By Staff

I was down on the docks
Just spending my time,
Out of a job and not
Making a dime,

When up steps a man, and
He says, ‘I suppose
You’re an engineer,
By the looks of your clothes.’

Well, he guesses me right
Or I’m a son of a gun.
‘Do you happen to have any
Tough ones to run?’

He says he has one that’s
A tough one to start
And she won’t turn over
‘Til you take her apart.

He says his old engine
Hasn’t ever run right
He’s cranked her all day,
And he’s cranked her all night.

I got all excited and
Ask what he pays
To fix his old donkey
For the rest of her days.

He offers ten dollars and
I says, ‘I’m your man.
If anyone can start her,
I know that I can.’

The engine ain’t made,
No matter how dead,
That I cannot run ’til
She jumps off her bed.

He says, ‘Get your wrenches,
I’ll give you a chance.’.
I picked up my toolbox and
Hitched up my pants.

We got in his dory and
Skulled off to his boat
And I didn’t wonder that
Mill got his goat.

I looked down in the bilges
And there she lay;
A lousy old, rusty old
Six-Ninety Gray

She had Delco ignition
And Champion plugs
And was wet from her base
To her cylinder lugs.

I grabbed for the needle
And gave it a twist,
‘Rolled up my shirtsleeves
 And spit on my fists.

I rolled her over and, well
I knew then
That before she was started
I’d sure earn my ten.

She was all out of time
And her wires were shot
Her points didn’t break
And her bearings were hot.

Her compression was poor
And her gaskets were punk
You could tell at a glance
That she was nothing but junk.

I pulled out the choke
And retarded the spark
And gave her a flip
Just to see if she’d bark.

She blew out a plug and
Went backwards instead,
And I busted a carlin’
With the top of my head.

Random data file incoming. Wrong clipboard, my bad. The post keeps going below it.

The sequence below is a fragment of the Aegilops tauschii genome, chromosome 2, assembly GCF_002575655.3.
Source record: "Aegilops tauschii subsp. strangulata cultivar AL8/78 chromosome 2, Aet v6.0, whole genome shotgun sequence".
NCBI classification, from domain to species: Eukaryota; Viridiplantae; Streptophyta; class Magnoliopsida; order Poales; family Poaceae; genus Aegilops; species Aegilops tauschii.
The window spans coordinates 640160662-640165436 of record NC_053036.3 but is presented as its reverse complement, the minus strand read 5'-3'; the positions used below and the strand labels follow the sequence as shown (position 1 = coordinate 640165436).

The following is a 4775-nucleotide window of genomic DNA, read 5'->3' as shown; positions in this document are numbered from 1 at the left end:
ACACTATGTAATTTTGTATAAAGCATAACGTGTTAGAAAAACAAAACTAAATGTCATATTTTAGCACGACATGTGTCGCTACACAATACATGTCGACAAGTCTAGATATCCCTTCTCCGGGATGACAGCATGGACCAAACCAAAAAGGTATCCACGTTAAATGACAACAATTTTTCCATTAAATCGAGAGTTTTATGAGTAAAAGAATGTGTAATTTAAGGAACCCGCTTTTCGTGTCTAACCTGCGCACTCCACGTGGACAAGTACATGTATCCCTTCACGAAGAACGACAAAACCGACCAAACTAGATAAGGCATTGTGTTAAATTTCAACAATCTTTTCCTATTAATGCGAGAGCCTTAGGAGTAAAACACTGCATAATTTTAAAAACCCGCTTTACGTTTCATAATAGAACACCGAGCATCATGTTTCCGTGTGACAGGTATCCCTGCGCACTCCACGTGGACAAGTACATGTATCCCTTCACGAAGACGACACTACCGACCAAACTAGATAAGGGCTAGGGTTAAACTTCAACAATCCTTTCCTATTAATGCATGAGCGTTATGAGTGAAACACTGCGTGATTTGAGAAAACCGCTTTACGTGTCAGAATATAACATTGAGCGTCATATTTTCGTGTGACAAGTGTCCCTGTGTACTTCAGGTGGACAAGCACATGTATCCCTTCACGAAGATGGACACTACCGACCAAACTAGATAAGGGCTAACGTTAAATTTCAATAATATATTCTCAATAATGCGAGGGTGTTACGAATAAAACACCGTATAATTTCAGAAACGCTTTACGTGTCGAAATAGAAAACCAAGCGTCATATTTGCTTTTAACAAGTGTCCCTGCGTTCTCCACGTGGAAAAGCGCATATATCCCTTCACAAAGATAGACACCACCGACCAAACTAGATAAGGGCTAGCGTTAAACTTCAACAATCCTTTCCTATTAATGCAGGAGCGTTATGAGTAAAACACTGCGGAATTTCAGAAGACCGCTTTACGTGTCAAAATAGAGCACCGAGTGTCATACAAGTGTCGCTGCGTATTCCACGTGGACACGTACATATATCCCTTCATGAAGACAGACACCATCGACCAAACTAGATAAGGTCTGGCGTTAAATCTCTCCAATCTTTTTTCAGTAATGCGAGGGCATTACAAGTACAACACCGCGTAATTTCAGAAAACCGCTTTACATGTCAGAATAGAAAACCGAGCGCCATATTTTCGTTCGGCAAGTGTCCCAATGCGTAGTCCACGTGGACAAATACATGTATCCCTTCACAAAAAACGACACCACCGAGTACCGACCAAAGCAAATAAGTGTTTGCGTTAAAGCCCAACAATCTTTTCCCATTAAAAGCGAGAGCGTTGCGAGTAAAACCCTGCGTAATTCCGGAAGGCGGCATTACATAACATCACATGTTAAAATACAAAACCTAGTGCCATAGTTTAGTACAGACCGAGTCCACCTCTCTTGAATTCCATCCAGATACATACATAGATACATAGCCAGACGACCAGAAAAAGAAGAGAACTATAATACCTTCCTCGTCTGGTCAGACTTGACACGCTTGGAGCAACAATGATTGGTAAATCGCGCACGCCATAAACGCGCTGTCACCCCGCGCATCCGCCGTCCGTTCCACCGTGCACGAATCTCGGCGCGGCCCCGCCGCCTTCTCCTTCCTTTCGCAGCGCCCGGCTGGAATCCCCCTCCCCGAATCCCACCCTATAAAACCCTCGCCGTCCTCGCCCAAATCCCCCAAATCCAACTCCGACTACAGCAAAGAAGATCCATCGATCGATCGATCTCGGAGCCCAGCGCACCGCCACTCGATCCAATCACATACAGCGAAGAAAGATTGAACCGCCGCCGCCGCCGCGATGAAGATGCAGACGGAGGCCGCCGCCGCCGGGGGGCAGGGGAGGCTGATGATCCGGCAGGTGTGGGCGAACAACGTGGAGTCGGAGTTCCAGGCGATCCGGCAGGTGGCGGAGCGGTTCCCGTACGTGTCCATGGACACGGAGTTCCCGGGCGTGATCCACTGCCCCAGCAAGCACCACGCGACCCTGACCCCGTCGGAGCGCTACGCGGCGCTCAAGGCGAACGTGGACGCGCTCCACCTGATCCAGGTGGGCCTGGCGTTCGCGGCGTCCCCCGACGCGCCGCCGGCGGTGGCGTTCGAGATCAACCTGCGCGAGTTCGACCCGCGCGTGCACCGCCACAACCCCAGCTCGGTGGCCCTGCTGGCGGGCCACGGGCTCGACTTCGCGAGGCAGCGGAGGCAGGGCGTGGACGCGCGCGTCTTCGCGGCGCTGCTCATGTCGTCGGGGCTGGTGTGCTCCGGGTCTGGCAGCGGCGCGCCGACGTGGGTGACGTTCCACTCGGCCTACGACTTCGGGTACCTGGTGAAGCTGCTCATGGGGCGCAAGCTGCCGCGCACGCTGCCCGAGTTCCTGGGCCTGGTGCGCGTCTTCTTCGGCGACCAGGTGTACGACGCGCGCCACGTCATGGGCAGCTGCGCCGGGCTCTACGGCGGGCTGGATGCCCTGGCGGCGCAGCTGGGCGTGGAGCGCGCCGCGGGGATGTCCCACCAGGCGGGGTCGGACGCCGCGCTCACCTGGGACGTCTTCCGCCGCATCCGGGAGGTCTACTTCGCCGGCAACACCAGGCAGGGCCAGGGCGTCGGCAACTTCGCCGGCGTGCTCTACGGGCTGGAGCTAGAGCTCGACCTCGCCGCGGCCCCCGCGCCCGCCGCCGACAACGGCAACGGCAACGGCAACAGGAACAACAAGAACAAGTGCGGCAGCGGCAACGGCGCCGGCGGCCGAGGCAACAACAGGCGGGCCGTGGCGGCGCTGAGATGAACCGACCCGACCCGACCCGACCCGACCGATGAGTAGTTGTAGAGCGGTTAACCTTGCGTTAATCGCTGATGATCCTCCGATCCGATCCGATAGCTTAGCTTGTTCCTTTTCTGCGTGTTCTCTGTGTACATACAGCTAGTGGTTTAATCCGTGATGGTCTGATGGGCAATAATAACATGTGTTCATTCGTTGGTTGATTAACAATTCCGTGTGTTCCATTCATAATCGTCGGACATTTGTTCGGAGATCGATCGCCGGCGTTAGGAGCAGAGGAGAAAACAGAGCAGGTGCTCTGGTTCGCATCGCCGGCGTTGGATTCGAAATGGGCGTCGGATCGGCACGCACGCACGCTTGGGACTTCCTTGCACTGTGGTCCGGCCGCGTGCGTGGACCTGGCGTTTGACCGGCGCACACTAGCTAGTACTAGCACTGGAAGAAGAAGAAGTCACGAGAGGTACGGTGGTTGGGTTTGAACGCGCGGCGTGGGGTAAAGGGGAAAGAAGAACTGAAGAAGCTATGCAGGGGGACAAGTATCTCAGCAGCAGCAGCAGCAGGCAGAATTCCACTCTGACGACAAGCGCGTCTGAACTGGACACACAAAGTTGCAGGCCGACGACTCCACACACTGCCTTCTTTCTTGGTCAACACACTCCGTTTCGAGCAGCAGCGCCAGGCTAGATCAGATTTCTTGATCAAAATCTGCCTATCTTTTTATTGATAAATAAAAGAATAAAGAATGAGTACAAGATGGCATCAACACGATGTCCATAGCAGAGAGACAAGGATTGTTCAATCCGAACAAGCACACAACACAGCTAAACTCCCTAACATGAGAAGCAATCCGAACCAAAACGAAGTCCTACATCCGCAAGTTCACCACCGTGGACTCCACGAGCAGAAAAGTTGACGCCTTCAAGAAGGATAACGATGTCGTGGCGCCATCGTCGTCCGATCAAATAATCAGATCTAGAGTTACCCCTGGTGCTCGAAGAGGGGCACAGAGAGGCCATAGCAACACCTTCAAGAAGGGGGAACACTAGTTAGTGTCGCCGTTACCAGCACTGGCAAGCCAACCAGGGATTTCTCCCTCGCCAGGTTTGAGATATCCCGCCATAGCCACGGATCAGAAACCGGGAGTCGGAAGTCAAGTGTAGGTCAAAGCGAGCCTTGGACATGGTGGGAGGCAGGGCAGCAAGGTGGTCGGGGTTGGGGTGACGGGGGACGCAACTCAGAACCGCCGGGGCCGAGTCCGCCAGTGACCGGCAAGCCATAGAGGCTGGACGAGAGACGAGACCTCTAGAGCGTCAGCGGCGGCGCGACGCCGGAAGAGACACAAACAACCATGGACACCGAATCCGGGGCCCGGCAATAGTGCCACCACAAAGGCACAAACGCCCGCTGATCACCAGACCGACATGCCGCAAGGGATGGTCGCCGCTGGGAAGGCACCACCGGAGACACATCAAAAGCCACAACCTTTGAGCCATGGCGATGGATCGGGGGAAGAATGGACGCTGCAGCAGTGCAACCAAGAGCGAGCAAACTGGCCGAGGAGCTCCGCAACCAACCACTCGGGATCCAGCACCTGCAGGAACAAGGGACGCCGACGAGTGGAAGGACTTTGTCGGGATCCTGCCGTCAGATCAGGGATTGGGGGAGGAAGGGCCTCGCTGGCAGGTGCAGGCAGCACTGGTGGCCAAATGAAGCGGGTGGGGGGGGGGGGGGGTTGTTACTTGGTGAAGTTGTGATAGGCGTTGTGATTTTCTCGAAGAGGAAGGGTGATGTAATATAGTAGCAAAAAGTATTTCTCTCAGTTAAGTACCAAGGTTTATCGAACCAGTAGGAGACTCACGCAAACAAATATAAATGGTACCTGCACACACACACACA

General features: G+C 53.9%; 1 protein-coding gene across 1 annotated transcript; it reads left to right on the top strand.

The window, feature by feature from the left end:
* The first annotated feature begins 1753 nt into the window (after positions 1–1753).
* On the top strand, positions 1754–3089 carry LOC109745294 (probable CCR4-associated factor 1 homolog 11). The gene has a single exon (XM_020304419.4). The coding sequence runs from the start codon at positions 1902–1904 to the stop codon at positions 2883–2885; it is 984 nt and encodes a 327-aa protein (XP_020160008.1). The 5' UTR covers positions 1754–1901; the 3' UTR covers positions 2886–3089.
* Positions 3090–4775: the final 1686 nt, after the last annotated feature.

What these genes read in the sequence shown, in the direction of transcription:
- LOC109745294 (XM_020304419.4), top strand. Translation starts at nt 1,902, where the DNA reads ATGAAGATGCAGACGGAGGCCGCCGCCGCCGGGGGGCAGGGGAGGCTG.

I took off the hand-hold
And looked at her crank,
Got hold of her throttle
And gave it a yank.

Checked up the valves
And tested the coil,
Then took off the timer
And soaked it with oil.

I cranked ’til my boot-tops
Ran over with sweat
And not one explosion
From her could I get.

I took out the condenser
And filed up the points
And cranked ’til my elbows
Flew out of their joints.

I primed her with ether
And called her a name.
She was dead as a mackerel
And I was the same.

I tested the bat’ry
And fiddled the switch,
And then I decided
The gas was too rich.

I swore ’til the paint
In the cabin turned green.
A tougher old junk pile
I never had seen.

I says, ‘I’ll be darned
If I know what to do.’
And the captain says,
‘Here, have a glass of home brew.’

That liquer was potent
And fragrant and hot.
I says, ‘That’s the answer!
How much have you got?’

He hands me a jug
With a quart and a half.
I took out her plugs
And gave her a draught.

I poured what was left
In the gasoline tank,
Grabbed hold of the starter
and gave it a yank.

She made one explosion,
And that one was stout.
Her flywheel came off
And her pistons flew out.

The base and exhaust pipe
Went up through the deck.
The spark plugs and wires
Were wrapped ’round my neck.

I was laid up in bed
For seventeen days,
And you can’t hire me, boys,
To start no more Grays.

This old rhyme came from Charles D. Theobald, Route 1, Box 158,
Rock Hall, MD 21661.

Gas Engine Magazine
Gas Engine Magazine
Preserving the History of Internal Combustion Engines